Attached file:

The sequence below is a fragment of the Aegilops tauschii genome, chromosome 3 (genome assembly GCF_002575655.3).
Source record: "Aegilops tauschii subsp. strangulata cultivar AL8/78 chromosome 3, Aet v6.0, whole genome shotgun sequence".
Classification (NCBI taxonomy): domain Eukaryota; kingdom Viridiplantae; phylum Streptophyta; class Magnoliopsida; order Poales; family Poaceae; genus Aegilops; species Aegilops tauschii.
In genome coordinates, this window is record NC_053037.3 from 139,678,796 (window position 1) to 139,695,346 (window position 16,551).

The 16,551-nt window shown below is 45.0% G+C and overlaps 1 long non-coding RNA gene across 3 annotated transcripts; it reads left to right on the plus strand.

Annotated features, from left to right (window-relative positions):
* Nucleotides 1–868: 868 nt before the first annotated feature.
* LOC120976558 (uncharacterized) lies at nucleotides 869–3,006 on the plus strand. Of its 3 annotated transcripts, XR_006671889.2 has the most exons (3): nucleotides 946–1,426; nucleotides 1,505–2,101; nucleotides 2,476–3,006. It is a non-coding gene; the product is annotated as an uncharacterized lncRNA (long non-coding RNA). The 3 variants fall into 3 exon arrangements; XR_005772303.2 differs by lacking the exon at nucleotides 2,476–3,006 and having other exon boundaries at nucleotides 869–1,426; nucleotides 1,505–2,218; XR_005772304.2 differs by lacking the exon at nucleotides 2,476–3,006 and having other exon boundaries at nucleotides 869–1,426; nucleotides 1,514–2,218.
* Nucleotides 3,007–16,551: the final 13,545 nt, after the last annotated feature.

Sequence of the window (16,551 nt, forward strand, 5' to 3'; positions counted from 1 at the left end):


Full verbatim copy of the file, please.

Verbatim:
The sequence below is a fragment of the Aegilops tauschii genome, chromosome 3 (genome assembly GCF_002575655.3).
Source record: "Aegilops tauschii subsp. strangulata cultivar AL8/78 chromosome 3, Aet v6.0, whole genome shotgun sequence".
Classification (NCBI taxonomy): domain Eukaryota; kingdom Viridiplantae; phylum Streptophyta; class Magnoliopsida; order Poales; family Poaceae; genus Aegilops; species Aegilops tauschii.
In genome coordinates, this window is record NC_053037.3 from 139,678,796 (window position 1) to 139,695,346 (window position 16,551).

The 16,551-nt window shown below is 45.0% G+C and overlaps 1 long non-coding RNA gene across 3 annotated transcripts; it reads left to right on the plus strand.

Annotated features, from left to right (window-relative positions):
* Nucleotides 1–868: 868 nt before the first annotated feature.
* LOC120976558 (uncharacterized) lies at nucleotides 869–3,006 on the plus strand. Of its 3 annotated transcripts, XR_006671889.2 has the most exons (3): nucleotides 946–1,426; nucleotides 1,505–2,101; nucleotides 2,476–3,006. It is a non-coding gene; the product is annotated as an uncharacterized lncRNA (long non-coding RNA). The 3 variants fall into 3 exon arrangements; XR_005772303.2 differs by lacking the exon at nucleotides 2,476–3,006 and having other exon boundaries at nucleotides 869–1,426; nucleotides 1,505–2,218; XR_005772304.2 differs by lacking the exon at nucleotides 2,476–3,006 and having other exon boundaries at nucleotides 869–1,426; nucleotides 1,514–2,218.
* Nucleotides 3,007–16,551: the final 13,545 nt, after the last annotated feature.

Sequence of the window (16,551 nt, forward strand, 5' to 3'; positions counted from 1 at the left end):